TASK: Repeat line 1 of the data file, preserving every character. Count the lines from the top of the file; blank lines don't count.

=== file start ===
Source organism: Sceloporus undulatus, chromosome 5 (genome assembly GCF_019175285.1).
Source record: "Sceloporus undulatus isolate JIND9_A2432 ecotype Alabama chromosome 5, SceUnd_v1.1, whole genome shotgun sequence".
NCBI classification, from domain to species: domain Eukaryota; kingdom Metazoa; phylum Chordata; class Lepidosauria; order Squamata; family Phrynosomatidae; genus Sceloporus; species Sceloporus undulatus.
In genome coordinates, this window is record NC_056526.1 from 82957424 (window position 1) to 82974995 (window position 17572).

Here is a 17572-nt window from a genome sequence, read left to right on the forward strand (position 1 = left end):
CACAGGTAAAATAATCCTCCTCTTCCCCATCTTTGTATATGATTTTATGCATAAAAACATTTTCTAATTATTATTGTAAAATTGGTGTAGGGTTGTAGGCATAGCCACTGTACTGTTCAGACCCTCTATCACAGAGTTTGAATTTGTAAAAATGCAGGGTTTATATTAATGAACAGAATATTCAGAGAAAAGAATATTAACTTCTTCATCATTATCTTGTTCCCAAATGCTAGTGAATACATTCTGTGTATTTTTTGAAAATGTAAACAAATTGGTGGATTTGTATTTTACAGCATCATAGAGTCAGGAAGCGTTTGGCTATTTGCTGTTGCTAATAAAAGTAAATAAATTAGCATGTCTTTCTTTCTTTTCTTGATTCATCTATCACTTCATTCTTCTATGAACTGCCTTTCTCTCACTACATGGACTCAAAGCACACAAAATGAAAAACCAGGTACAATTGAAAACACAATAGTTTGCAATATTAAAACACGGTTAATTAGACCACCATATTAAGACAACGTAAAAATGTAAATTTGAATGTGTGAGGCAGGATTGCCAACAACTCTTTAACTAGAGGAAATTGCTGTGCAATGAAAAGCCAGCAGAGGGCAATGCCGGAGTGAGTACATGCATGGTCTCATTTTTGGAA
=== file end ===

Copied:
Source organism: Sceloporus undulatus, chromosome 5 (genome assembly GCF_019175285.1).